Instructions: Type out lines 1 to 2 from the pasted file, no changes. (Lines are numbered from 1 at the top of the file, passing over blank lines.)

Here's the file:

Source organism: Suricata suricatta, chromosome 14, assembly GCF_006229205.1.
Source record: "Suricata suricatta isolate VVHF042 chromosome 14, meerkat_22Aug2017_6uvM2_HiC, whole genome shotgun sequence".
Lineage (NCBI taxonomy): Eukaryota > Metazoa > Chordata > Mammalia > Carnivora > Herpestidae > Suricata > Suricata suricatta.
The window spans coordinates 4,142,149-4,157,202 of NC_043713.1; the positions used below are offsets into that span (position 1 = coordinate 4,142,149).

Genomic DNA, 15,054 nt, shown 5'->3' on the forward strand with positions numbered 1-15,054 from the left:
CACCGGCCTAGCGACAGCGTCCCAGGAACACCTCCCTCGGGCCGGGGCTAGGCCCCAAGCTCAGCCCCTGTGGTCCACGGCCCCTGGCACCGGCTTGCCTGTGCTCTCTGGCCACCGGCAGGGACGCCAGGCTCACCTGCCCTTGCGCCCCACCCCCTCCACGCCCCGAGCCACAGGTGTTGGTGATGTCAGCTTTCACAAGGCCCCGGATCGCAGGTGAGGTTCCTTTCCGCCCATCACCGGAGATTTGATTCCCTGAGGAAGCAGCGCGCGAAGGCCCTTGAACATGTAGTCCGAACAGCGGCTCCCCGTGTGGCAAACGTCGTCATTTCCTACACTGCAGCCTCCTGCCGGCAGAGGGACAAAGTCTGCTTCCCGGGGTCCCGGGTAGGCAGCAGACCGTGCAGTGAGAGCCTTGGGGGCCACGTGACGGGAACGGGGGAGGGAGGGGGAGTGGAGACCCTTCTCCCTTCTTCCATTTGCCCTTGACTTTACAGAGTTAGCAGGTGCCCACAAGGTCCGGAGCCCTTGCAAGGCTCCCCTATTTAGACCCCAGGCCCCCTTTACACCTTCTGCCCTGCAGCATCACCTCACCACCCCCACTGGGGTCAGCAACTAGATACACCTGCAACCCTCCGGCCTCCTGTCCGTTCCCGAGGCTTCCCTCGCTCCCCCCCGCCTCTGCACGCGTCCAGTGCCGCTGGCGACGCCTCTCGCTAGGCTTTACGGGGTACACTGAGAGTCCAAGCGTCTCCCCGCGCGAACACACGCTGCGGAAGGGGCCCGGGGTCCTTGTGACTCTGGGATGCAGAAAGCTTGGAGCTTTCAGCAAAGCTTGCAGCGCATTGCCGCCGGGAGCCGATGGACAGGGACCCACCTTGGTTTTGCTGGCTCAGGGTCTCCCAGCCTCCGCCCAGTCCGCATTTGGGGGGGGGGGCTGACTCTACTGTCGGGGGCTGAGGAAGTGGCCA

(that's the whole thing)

Source organism: Suricata suricatta, chromosome 14, assembly GCF_006229205.1.
Source record: "Suricata suricatta isolate VVHF042 chromosome 14, meerkat_22Aug2017_6uvM2_HiC, whole genome shotgun sequence".